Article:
the two battalions that had just come up from Lisbon as his rearguard, Junot retired unharmed, but full of despair, on Torres Vedras. It was not till early on the next morning that the last

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stragglers of his scattered 杭州有名气的足疗店 army drifted in to join the main body.

SECTION IV: CHAPTER IV
THE CONVENTION OF CINTRA

For only one single day did the incubus of Burrard rest upon the British army in Portugal, though that day was one on which he succeeded in changing a decisive victory, which might have laid a whole kingdom at 杭州洗浴按摩全套图 his feet, into an ordinary successful defensive action. He had stopped Wellesley’s triumphant march at noon on August 21; early on the morning of the twenty-second Sir Hew Dalrymple appeared in Maceira Bay, disembarked, and took over the command. He 杭州不正规的油压店 naturally began his tenure of control by interviewing his two predecessors, whose divergent views as to the situation and its requirements were laid before him. He was an old man, and unpractised in the field: he had only seen war in the wretched Flanders campaign of 1793-4. His prejudice was in 杭州油压398 favour of caution, and he was not slow to let it be seen that he regarded Wellesley’s actions in the past, and still more his plans for the future, as rash and hazardous. ‘On the first interview that I had with Sir Hew Dalrymple,’ said Wellesley at the Court of Inquiry in the following winter, ‘I had 杭州下沙哪有不正规spa reason to believe that I did not possess his confidence: nay more, that he was prejudiced against any opinions which I should give him[237].’ The veteran’s ill-concealed hostility was, we cannot doubt, mainly due to an unhappy inspiration of 杭州男士品茶 Castlereagh, who had sent him a letter bidding him ‘take Sir Arthur Wellesley into his particular confidence, as he had been, for a length of time past, in the closest habits of communication with His Majesty’s ministers with respect to the affairs of Spain.’ He was also directed ‘to make the most 杭州桑拿足浴论坛 prominent use of him which the rules of the service would permit[238].’ Such a letter very naturally caused Dalrymple to look upon the young lieutenant-general as a sort of emissary from the Government, sent to overrule his plans and curb his full power of command. He was inclined, consciously or unconsciously, to entertain a strong[p. 264] prejudice against anything that Wellesley might recommend: and we cannot doubt that the latter, always stiff and haughty, was at this moment in a state of suppressed fury at the foiling of his plans by Burrard 杭州哪个会所好玩 on the preceding day. Probably, in his own cold way, he let his indignation appear, and Dalrymple may have been glad of an excuse for repressing him.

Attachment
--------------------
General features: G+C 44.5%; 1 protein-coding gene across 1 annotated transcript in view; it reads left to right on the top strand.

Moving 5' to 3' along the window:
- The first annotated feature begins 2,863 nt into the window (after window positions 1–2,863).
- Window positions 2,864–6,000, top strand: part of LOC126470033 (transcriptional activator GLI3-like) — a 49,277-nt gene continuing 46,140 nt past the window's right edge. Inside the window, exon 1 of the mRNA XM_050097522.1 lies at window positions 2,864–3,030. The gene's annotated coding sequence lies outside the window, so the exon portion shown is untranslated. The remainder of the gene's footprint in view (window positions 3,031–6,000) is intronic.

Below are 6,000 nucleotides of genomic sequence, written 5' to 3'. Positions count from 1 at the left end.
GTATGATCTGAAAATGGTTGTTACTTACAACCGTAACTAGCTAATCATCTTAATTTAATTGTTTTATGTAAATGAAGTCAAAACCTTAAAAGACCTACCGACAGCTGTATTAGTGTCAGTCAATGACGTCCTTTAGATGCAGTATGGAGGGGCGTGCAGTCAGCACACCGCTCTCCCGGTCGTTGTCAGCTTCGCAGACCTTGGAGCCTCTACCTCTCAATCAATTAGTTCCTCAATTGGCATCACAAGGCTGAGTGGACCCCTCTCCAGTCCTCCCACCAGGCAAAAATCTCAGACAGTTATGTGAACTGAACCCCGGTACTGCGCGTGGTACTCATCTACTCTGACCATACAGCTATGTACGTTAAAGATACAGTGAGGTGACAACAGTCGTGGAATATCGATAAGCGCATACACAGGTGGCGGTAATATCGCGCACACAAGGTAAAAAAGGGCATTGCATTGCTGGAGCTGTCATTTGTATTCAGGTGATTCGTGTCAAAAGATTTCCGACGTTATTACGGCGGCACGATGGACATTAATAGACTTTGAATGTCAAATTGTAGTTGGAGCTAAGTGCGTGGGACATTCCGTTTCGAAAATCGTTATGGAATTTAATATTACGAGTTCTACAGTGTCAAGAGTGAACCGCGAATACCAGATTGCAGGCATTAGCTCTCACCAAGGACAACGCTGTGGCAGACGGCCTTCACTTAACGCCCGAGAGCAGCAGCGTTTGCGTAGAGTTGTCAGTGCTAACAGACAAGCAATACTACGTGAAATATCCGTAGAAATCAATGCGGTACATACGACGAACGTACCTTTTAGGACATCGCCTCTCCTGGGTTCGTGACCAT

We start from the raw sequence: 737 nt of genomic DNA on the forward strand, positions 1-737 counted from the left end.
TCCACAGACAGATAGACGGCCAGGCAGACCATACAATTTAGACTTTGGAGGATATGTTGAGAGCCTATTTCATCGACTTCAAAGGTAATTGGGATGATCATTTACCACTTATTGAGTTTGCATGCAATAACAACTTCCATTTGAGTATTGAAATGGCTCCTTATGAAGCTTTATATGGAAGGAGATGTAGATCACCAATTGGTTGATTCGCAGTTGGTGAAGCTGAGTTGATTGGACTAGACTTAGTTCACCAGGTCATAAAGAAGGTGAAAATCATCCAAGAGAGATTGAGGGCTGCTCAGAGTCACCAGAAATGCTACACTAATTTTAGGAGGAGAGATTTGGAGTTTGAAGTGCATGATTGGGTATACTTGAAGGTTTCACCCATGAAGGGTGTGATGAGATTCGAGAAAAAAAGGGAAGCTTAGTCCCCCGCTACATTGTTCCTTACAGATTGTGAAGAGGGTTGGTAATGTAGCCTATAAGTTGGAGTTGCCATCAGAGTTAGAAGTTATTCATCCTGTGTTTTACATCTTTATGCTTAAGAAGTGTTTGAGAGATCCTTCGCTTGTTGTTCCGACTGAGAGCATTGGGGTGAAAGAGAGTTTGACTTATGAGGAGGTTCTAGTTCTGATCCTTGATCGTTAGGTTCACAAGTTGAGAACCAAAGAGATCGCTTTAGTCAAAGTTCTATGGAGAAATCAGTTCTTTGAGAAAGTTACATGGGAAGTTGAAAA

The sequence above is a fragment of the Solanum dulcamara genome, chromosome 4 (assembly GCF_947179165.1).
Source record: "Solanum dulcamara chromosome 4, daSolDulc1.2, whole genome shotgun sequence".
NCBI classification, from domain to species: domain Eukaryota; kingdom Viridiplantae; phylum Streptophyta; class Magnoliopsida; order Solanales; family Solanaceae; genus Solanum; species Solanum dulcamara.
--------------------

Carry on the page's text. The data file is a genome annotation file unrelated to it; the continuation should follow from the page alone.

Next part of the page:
The plan which Wellesley had drawn up for the conduct of the campaign, and which he now urged upon his chief, is detailed in the proceedings of 杭州足疗小巷在哪里 the Court of Inquiry. He had hoped to get Sir John Moore’s division, whose arrival was just reported, sent to Santarem, to cut off any attempt of Junot to escape out of the Lisbon peninsula by following the road along the right bank of the Tagus: the 杭州男士养生推荐 Portuguese were to be brought up to assist. Meanwhile the army which had fough